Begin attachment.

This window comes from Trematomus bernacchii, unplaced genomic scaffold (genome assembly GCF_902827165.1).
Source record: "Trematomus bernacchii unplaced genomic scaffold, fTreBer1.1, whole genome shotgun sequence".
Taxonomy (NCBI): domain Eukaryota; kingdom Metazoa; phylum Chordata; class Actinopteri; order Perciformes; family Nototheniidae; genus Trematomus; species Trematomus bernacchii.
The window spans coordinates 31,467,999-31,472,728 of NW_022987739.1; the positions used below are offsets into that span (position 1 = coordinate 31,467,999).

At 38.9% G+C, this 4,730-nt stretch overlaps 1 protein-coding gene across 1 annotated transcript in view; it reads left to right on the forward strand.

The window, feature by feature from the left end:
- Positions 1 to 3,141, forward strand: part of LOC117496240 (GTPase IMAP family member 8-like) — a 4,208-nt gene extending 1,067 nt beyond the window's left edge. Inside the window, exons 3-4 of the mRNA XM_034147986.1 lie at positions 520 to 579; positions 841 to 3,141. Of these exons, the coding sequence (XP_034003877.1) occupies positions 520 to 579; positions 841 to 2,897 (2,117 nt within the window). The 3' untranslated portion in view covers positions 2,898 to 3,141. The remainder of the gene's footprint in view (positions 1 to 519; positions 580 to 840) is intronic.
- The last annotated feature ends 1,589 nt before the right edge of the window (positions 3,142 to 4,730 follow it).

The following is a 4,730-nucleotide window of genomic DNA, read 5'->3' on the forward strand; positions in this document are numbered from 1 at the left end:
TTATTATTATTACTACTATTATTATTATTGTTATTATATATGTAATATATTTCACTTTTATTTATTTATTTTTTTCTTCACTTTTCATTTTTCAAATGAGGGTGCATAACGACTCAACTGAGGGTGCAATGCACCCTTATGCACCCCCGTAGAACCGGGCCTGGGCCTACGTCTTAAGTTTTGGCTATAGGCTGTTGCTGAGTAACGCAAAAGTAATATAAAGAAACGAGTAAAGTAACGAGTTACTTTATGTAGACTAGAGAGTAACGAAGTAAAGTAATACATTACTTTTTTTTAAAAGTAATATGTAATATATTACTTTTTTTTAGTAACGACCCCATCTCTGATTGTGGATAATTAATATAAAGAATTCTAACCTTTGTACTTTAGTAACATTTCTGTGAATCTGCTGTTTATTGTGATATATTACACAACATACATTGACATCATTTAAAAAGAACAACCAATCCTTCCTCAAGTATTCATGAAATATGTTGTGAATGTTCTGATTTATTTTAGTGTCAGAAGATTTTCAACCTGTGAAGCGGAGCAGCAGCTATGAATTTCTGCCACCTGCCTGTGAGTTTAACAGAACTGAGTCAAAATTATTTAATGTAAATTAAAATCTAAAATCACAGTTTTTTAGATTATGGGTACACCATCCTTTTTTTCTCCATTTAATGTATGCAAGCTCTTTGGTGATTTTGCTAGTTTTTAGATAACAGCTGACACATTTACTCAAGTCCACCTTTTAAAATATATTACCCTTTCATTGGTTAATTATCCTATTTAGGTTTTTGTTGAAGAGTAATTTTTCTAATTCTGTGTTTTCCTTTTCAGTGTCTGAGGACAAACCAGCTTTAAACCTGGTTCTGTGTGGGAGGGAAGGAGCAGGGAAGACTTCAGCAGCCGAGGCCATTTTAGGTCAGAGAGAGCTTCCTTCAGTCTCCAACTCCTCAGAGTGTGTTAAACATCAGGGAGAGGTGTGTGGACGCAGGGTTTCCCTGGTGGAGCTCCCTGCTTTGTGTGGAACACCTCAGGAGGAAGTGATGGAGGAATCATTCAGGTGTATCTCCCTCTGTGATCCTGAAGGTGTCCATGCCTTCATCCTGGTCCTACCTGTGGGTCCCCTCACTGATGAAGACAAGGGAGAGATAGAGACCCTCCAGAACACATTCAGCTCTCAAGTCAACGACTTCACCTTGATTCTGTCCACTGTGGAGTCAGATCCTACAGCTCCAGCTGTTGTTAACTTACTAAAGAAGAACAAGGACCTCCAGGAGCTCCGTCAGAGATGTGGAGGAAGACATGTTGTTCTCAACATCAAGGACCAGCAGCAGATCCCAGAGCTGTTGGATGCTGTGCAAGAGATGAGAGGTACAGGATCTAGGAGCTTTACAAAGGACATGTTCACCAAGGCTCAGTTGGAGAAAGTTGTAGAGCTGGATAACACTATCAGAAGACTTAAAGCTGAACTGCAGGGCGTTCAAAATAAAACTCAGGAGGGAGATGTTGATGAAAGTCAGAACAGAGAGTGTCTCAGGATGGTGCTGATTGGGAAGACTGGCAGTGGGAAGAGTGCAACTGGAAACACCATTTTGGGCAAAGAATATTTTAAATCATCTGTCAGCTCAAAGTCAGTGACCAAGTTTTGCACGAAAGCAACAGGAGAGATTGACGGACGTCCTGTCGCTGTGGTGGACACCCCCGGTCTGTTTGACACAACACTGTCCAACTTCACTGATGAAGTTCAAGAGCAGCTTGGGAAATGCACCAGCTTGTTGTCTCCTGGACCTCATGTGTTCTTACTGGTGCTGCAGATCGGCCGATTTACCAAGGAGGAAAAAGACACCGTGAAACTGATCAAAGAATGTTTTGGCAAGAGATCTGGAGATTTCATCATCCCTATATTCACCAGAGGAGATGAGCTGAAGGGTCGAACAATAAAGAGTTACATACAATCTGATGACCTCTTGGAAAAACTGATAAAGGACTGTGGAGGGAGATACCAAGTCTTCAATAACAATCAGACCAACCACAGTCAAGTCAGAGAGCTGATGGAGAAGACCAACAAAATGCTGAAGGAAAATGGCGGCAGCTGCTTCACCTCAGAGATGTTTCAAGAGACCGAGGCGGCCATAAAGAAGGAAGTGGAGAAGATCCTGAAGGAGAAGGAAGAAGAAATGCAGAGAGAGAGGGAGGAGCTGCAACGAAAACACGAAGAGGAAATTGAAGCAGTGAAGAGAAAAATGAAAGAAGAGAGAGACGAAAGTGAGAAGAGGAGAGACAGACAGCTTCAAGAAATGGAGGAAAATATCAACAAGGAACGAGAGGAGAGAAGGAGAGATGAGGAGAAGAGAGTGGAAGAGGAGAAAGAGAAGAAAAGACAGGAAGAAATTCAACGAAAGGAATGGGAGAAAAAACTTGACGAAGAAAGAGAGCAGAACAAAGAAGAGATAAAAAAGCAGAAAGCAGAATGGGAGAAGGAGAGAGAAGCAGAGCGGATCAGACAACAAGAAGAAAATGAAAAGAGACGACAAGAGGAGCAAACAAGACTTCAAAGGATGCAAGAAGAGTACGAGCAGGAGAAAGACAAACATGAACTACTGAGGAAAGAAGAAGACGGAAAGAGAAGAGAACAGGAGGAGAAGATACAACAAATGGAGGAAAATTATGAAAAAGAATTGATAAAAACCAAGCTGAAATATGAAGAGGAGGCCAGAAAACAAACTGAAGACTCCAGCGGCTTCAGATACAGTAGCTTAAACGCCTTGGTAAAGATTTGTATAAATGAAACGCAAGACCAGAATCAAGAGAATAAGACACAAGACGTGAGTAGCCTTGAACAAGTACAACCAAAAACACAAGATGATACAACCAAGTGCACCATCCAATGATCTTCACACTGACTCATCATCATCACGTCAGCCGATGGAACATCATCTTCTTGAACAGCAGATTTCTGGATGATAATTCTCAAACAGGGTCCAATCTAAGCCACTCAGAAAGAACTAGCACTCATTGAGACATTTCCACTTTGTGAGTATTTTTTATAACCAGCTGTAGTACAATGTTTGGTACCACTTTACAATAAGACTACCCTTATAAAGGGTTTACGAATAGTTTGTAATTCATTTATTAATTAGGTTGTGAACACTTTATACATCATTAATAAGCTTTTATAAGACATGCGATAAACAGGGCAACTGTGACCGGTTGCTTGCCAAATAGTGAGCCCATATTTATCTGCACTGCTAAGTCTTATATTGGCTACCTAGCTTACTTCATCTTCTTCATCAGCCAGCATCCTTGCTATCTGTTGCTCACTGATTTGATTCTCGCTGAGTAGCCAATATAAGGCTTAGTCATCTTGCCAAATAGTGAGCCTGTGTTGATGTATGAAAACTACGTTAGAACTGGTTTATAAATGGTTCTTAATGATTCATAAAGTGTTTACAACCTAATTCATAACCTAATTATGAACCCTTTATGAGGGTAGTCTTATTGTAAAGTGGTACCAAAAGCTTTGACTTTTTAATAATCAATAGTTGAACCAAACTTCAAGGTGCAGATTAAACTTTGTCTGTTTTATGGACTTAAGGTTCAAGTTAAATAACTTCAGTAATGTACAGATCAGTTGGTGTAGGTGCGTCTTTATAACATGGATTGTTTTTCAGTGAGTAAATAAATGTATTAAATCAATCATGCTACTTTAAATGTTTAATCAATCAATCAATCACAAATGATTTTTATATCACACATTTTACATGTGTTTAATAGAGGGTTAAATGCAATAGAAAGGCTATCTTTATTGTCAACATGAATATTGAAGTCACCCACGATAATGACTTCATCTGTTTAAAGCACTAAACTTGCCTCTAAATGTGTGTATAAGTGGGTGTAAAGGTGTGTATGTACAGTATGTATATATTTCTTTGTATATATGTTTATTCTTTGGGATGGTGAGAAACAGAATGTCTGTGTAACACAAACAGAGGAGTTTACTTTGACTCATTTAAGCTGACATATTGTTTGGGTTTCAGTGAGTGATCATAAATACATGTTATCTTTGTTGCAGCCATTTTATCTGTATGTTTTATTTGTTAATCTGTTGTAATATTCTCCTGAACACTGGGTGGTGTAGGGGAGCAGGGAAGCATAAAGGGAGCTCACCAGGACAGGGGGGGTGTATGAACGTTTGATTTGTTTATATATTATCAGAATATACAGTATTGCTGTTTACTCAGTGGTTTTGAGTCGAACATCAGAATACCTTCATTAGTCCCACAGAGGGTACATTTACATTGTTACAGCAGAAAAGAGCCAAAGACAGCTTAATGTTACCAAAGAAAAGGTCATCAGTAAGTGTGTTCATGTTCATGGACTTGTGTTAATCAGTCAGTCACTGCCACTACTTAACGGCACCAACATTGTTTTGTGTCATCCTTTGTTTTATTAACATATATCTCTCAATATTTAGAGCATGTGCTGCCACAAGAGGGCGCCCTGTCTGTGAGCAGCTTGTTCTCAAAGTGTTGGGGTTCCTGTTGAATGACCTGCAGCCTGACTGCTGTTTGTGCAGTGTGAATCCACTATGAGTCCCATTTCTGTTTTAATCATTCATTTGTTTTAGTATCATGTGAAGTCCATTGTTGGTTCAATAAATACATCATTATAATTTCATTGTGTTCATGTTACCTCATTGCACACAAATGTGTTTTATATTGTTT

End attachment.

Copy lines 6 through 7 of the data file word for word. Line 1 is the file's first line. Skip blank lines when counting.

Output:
The window, feature by feature from the left end:
- Positions 1 to 3,141, forward strand: part of LOC117496240 (GTPase IMAP family member 8-like) — a 4,208-nt gene extending 1,067 nt beyond the window's left edge. Inside the window, exons 3-4 of the mRNA XM_034147986.1 lie at positions 520 to 579; positions 841 to 3,141. Of these exons, the coding sequence (XP_034003877.1) occupies positions 520 to 579; positions 841 to 2,897 (2,117 nt within the window). The 3' untranslated portion in view covers positions 2,898 to 3,141. The remainder of the gene's footprint in view (positions 1 to 519; positions 580 to 840) is intronic.